Things were improving.

Their son, my father was born in 1926, though when Gordon’s father died the family disowned Gordon due to his birth and he inherited nothing. More cause for resentment. His wife, my grandmother wasn’t an easy women, lacking any real confidence. In one way her need for support and constant reassurance suited Gordon’s temperament. She found motherhood a challenge and, in the eyes of my grandfather spoilt my father. He wanted son not to be needy, to be self-sufficient but that wasn’t how he saw him. He internalized a lot of his worries and was a classic undemonstrative male, proud of his stiff upper lip and reserve. Indeed, my mother always said he found it easier being with women or men who looked up to him and automatically respected him. Anyone challenging his authority appalled him. As my father grew up, those clashes were inevitable.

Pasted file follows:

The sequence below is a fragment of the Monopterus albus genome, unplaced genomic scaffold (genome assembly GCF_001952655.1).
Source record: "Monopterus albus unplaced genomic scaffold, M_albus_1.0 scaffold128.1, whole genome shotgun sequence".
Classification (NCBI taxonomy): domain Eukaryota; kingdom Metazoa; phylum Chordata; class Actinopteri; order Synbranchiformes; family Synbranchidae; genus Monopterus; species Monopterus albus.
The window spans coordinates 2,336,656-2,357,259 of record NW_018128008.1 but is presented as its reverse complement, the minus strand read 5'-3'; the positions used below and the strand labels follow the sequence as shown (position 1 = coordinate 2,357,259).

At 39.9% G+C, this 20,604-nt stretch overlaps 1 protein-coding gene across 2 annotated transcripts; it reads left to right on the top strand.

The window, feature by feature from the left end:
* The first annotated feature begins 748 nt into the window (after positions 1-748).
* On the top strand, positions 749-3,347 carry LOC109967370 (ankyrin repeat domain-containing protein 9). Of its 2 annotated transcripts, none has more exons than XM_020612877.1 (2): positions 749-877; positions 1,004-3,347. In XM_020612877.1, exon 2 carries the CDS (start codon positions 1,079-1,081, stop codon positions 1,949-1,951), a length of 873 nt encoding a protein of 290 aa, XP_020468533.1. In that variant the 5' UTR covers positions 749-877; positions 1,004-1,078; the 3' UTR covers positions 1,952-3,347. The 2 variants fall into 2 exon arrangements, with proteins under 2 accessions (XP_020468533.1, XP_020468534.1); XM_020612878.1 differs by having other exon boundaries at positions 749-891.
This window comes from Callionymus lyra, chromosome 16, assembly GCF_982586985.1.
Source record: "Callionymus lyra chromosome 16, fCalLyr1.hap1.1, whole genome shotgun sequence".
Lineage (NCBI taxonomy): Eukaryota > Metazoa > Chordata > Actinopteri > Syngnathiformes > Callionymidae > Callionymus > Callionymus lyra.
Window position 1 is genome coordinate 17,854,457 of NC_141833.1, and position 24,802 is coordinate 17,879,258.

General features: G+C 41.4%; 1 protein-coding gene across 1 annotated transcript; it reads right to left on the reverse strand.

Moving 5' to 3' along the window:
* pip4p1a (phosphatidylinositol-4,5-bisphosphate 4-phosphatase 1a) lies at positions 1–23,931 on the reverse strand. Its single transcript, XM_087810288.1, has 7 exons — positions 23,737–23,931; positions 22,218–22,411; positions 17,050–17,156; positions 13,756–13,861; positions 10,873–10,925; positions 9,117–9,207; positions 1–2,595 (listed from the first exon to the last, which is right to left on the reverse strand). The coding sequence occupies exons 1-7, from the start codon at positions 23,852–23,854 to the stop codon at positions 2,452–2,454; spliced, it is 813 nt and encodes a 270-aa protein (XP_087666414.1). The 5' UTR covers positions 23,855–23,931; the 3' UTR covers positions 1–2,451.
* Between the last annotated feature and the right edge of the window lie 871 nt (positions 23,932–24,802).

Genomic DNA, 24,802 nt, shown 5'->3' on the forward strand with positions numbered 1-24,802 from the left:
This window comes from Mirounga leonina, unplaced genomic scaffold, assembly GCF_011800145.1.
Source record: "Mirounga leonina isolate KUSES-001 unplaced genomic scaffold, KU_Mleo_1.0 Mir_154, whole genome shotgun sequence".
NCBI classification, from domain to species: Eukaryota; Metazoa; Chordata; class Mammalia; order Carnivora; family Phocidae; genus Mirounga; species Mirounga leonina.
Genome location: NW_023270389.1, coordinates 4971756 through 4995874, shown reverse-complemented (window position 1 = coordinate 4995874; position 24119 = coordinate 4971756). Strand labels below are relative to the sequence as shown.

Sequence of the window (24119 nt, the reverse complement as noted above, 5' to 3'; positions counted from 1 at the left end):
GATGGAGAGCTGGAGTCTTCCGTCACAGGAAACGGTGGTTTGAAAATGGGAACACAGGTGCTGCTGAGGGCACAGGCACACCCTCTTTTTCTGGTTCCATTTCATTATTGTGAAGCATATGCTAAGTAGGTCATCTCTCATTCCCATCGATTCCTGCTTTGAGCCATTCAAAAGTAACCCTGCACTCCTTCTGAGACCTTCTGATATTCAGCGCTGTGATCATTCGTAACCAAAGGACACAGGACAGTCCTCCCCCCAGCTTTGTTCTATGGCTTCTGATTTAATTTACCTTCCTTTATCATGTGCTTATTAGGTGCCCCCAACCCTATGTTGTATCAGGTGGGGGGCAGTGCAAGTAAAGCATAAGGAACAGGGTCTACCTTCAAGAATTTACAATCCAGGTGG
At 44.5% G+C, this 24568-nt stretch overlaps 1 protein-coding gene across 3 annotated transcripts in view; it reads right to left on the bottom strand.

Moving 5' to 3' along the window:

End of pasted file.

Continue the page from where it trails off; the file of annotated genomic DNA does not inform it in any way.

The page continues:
He was constantly ill due to his war injuries, which didn’t help; his war pension was dependent on medicals and checks by a medical board for whom, he had little respect as he felt he was constantly trying to show he wasn’t a malingerer.

Eventually a combination of the neglect through illness, and in part the Great Depression when local buyers didn’t pay bills, his business collapsed. His detestation of the upper-class members of the hunt who let him down, fed his self-loathing.